Remains of previously unknown dinosaur discovered in Chile

Joe Sommerlad
·1 min read
An artist’s impression of the plant-eating dinosaur whose remains scientists have discovered in the Atacama desert in Chile (Reuters)
An artist’s impression of the plant-eating dinosaur whose remains scientists have discovered in the Atacama desert in Chile (Reuters)

A previously unknown species of dinosaur has been discovered by scientists in Chile’s barren Atacama desert, an area the herbivore would have known millions of years ago as dense with lush foliage.

The remains of Arackar licanantay, which means “Atacama bones” in the Kunza language, was discovered 47 miles south of the city of Copiapo by a team of geologists led by Carlos Arevalo.

The titanosaur appears to have had a small head but a long neck and tail, as well as an unusually flat back compared with others like it.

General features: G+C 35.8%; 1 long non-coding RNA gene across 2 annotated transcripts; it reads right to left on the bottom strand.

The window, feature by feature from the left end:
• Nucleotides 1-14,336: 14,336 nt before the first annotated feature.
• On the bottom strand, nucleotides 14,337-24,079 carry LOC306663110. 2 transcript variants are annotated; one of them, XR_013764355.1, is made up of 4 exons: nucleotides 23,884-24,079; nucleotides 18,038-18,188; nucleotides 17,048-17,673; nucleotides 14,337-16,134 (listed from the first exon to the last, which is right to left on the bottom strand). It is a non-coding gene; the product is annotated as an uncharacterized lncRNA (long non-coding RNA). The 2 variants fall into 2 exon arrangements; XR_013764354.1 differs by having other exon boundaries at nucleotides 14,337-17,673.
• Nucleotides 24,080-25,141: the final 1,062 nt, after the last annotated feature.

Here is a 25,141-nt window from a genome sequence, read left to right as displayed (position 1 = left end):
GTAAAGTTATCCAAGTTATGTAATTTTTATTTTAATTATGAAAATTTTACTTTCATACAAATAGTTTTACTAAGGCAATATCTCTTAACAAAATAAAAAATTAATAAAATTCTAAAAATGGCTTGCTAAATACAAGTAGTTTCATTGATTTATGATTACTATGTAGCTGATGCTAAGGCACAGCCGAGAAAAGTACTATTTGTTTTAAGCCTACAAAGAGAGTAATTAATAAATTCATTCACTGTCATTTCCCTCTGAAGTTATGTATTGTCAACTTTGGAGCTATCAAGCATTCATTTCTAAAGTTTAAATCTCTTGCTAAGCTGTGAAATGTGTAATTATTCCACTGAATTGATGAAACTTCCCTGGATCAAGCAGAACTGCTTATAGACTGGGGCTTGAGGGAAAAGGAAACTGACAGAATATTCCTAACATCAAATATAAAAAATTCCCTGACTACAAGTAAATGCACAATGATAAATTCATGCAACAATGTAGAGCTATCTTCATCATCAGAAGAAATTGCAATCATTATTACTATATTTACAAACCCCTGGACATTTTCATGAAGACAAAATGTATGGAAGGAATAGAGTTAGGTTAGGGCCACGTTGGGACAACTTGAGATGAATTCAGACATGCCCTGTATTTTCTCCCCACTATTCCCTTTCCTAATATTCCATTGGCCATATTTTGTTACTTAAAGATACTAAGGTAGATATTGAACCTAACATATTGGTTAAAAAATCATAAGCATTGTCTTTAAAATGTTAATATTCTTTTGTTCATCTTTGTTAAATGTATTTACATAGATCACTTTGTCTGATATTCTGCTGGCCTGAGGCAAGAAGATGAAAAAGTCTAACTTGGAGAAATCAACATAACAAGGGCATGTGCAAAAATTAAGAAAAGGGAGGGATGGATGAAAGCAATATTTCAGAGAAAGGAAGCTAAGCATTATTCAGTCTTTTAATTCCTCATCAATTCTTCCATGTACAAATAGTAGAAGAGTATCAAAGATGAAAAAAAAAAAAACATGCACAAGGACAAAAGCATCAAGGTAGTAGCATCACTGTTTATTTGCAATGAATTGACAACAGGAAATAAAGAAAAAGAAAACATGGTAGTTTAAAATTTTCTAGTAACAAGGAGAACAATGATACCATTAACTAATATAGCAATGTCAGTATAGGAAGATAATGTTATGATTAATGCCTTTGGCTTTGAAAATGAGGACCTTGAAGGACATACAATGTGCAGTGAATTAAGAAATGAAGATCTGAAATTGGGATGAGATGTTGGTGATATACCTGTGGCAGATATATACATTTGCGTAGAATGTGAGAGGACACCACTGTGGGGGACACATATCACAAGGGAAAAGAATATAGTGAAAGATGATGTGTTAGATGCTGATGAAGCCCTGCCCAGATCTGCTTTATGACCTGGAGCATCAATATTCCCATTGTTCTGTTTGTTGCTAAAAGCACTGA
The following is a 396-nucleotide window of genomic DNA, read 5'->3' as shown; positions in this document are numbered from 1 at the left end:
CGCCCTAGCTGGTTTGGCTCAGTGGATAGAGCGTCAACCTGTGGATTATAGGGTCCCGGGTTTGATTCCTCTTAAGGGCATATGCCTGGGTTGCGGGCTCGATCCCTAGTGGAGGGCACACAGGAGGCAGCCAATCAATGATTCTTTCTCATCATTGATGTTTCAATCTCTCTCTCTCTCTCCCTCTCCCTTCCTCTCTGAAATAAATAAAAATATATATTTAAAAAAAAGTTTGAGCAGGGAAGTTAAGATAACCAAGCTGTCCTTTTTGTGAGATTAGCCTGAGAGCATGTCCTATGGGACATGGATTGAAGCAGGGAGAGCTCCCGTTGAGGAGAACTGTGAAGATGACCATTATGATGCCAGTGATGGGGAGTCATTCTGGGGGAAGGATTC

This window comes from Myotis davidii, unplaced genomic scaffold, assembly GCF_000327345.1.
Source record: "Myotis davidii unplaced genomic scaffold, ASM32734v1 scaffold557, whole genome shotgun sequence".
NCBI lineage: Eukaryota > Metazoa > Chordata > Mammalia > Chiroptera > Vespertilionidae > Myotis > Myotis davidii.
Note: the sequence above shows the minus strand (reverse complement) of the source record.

The dinosaur is thought to have lived during the Cretaceous period 66-80 million years ago when the region - which now resembles the surface of the moon, parts of the desert having gone without rain for 100 years - would have been overrun with tropical plantlife, flowers, ferns and palm trees.

The discovery of a titanosaur on the west side of South America’s Andes Mountains is rare, though several species have been found further east in Argentina and Brazil.

Arackar is smaller in size than other titanosaurs like the Argentinosaurus, discovered in neighbouring Argentina, which was more than four times as long, scientists say.

The dinosaur’s remains were first discovered in the 1990s and were described by the team in the academic journal Cretaceous Research.

They will eventually be exhibited in Chile’s Museum of Natural History when it reopens with the lifting of coronavirus restrictions.

Additional reporting by agencies

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